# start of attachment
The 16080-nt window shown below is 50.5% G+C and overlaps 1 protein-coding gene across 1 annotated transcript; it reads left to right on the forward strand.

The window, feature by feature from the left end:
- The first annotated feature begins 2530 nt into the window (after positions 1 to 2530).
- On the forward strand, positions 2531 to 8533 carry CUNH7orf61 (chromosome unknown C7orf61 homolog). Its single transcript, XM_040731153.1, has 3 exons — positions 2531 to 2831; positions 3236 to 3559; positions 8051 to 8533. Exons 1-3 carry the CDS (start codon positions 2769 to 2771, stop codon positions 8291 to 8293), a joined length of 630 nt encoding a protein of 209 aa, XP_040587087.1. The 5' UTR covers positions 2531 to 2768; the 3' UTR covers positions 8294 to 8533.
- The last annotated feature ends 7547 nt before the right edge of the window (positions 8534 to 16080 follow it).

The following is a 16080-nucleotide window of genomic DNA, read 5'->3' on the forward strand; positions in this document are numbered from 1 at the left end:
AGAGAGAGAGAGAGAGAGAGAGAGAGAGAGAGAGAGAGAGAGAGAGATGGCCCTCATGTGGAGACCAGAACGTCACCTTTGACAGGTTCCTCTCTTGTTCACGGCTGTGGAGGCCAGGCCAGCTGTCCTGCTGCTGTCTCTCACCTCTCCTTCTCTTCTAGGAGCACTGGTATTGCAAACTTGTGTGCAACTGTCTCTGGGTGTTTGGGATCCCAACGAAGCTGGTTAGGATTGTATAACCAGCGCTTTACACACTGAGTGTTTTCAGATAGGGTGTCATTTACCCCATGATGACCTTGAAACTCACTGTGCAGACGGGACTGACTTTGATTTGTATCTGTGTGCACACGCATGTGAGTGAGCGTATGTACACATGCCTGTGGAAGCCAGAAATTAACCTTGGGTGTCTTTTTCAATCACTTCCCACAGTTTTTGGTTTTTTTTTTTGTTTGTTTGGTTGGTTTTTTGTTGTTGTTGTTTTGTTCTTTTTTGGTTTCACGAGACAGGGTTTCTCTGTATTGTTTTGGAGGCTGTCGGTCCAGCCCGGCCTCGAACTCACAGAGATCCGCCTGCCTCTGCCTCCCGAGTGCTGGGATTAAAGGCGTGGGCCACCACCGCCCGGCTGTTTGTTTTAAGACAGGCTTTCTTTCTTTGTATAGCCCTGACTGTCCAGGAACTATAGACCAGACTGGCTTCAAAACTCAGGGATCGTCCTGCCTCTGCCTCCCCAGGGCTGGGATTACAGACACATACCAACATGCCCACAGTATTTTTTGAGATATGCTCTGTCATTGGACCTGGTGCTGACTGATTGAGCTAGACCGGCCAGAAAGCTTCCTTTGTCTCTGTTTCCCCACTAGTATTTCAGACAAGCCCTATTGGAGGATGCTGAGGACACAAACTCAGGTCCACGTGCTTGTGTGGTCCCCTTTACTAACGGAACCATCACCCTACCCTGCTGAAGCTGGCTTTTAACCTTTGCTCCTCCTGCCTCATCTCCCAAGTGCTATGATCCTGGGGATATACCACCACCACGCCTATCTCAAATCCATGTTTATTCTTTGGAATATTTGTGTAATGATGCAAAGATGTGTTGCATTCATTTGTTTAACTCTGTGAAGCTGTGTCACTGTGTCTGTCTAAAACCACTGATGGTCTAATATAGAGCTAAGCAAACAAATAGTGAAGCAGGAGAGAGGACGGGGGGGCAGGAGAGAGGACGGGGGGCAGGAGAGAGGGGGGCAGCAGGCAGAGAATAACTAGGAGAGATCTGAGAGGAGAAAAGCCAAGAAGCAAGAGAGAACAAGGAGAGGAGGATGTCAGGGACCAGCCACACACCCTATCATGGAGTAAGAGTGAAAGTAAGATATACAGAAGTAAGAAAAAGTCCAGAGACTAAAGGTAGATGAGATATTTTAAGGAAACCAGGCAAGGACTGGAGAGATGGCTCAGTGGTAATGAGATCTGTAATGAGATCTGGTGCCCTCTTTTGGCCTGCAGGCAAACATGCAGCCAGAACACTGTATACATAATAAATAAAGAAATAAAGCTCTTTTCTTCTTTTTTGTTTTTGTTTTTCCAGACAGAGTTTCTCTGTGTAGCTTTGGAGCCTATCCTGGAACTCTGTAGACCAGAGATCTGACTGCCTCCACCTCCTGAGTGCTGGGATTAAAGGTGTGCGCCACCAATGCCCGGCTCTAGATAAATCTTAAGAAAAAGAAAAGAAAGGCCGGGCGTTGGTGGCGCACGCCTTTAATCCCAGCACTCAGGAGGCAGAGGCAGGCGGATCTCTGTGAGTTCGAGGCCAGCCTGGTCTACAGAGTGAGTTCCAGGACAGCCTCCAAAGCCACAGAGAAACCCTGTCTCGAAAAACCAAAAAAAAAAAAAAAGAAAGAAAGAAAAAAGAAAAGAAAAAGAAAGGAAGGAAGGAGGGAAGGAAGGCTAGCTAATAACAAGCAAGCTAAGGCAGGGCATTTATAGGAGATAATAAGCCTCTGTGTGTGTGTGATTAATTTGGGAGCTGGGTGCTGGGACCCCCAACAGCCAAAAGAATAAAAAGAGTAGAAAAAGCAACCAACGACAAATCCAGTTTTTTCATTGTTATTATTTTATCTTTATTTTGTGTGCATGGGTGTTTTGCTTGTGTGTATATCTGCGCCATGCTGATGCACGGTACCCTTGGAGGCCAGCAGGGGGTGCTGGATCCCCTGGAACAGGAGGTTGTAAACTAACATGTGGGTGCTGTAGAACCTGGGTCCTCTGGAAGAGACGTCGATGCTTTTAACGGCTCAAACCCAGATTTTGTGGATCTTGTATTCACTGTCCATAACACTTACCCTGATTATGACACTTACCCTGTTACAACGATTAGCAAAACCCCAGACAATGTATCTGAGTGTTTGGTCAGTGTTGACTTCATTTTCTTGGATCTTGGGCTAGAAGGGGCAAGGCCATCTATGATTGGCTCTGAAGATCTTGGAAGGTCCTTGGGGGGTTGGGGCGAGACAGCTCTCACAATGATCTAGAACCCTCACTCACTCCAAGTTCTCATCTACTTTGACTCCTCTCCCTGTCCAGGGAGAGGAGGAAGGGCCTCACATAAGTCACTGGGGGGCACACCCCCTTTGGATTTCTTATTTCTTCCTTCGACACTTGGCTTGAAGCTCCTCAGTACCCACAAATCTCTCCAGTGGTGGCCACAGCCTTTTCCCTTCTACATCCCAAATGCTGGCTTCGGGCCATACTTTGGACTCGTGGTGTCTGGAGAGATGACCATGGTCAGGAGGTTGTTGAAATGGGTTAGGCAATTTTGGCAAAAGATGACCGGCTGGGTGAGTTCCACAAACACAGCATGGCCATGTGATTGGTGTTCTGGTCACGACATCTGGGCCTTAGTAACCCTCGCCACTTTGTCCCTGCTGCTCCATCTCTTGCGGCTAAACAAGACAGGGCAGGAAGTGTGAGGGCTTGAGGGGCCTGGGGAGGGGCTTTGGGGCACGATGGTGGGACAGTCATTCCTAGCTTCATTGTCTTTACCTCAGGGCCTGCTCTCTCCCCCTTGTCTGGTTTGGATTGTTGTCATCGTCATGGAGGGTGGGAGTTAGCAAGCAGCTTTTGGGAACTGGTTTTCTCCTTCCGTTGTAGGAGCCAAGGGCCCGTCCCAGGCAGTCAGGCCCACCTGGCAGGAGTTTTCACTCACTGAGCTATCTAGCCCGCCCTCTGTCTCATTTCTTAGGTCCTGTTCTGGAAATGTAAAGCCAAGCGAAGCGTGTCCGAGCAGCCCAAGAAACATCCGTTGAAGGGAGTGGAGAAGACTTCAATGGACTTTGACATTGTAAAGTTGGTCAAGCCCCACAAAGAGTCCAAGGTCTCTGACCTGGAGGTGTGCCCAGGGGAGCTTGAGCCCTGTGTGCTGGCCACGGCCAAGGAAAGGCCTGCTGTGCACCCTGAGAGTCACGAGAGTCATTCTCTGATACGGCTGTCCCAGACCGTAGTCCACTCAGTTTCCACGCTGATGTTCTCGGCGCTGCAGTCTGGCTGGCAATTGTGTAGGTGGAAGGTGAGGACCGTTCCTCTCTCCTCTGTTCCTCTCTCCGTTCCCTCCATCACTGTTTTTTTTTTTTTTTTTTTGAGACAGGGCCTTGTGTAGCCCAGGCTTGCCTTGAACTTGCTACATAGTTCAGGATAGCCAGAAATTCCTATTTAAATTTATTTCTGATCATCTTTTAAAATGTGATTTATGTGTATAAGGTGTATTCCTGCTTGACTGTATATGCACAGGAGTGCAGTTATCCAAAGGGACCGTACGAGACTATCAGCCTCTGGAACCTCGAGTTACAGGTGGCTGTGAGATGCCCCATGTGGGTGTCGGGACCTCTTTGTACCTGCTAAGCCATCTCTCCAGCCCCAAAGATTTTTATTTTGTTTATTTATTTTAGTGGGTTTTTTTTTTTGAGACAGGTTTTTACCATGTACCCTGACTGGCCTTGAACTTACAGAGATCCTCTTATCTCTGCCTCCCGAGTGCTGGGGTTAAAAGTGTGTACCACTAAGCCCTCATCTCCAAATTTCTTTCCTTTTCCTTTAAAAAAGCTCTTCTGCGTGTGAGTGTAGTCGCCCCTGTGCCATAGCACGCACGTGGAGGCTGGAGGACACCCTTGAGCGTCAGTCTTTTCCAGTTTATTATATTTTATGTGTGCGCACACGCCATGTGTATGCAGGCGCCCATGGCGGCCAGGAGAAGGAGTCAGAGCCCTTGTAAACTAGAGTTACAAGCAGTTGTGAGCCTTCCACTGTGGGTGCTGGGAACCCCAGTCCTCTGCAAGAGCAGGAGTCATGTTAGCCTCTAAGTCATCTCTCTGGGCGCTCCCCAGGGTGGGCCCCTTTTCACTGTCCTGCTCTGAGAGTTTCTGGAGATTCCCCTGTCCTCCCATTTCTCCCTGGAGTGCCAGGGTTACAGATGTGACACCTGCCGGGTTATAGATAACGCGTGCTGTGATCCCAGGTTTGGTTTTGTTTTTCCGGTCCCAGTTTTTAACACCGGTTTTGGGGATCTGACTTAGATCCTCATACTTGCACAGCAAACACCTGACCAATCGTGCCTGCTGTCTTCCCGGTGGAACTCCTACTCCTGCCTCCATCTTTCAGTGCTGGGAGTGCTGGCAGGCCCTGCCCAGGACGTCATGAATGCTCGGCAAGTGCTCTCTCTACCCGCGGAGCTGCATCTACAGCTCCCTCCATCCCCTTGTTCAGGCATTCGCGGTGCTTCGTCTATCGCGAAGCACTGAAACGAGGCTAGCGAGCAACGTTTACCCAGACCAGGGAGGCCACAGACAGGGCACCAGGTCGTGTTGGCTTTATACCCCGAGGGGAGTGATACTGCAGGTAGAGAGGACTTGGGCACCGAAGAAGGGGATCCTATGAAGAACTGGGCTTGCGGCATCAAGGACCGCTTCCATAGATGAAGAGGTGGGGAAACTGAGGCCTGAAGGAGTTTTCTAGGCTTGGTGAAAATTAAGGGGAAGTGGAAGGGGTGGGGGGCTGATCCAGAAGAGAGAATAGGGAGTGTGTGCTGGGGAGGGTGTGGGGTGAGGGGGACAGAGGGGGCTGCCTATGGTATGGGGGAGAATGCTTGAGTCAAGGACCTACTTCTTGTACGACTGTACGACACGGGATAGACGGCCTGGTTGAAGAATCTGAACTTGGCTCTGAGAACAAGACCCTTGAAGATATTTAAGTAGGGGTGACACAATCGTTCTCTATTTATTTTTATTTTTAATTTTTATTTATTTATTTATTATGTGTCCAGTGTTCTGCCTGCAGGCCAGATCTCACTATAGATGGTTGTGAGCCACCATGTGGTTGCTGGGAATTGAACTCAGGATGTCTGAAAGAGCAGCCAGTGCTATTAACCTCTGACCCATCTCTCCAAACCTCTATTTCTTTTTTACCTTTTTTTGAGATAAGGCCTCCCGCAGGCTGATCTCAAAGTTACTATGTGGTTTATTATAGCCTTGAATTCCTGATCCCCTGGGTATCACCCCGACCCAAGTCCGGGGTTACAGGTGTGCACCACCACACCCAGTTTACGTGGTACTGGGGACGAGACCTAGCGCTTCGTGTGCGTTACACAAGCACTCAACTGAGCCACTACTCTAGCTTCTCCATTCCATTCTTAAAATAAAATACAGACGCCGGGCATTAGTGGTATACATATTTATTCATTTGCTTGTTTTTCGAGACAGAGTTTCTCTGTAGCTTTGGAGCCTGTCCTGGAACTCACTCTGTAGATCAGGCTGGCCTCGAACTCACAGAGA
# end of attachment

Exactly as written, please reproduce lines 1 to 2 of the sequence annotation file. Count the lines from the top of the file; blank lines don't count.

The 16080-nt window shown below is 50.5% G+C and overlaps 1 protein-coding gene across 1 annotated transcript; it reads left to right on the forward strand.

The window, feature by feature from the left end: